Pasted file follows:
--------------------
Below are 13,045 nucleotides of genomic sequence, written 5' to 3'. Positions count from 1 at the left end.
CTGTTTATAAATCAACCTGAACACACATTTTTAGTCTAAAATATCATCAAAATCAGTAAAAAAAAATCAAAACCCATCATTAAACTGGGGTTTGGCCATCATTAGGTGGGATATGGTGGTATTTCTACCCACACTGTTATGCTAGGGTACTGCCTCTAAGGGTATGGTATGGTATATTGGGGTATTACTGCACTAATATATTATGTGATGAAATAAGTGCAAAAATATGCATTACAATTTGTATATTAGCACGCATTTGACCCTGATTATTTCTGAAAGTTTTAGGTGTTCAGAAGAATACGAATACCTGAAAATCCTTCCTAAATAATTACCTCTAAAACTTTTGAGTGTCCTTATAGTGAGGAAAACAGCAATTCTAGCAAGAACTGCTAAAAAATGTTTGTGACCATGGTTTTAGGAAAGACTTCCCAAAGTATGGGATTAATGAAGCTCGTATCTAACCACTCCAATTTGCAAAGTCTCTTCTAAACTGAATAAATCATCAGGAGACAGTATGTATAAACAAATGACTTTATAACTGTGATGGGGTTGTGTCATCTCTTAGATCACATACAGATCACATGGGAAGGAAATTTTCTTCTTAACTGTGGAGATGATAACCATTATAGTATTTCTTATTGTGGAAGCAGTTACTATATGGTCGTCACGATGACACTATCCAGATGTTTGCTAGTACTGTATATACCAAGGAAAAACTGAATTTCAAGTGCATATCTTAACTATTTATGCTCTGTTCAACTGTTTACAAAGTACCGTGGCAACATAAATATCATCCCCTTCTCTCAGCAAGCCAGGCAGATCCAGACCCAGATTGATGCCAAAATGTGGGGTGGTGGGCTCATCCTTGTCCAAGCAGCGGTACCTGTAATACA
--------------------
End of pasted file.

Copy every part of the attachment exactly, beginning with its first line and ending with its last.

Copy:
Below are 13,045 nucleotides of genomic sequence, written 5' to 3'. Positions count from 1 at the left end.
CTGTTTATAAATCAACCTGAACACACATTTTTAGTCTAAAATATCATCAAAATCAGTAAAAAAAAATCAAAACCCATCATTAAACTGGGGTTTGGCCATCATTAGGTGGGATATGGTGGTATTTCTACCCACACTGTTATGCTAGGGTACTGCCTCTAAGGGTATGGTATGGTATATTGGGGTATTACTGCACTAATATATTATGTGATGAAATAAGTGCAAAAATATGCATTACAATTTGTATATTAGCACGCATTTGACCCTGATTATTTCTGAAAGTTTTAGGTGTTCAGAAGAATACGAATACCTGAAAATCCTTCCTAAATAATTACCTCTAAAACTTTTGAGTGTCCTTATAGTGAGGAAAACAGCAATTCTAGCAAGAACTGCTAAAAAATGTTTGTGACCATGGTTTTAGGAAAGACTTCCCAAAGTATGGGATTAATGAAGCTCGTATCTAACCACTCCAATTTGCAAAGTCTCTTCTAAACTGAATAAATCATCAGGAGACAGTATGTATAAACAAATGACTTTATAACTGTGATGGGGTTGTGTCATCTCTTAGATCACATACAGATCACATGGGAAGGAAATTTTCTTCTTAACTGTGGAGATGATAACCATTATAGTATTTCTTATTGTGGAAGCAGTTACTATATGGTCGTCACGATGACACTATCCAGATGTTTGCTAGTACTGTATATACCAAGGAAAAACTGAATTTCAAGTGCATATCTTAACTATTTATGCTCTGTTCAACTGTTTACAAAGTACCGTGGCAACATAAATATCATCCCCTTCTCTCAGCAAGCCAGGCAGATCCAGACCCAGATTGATGCCAAAATGTGGGGTGGTGGGCTCATCCTTGTCCAAGCAGCGGTACCTGTAATACA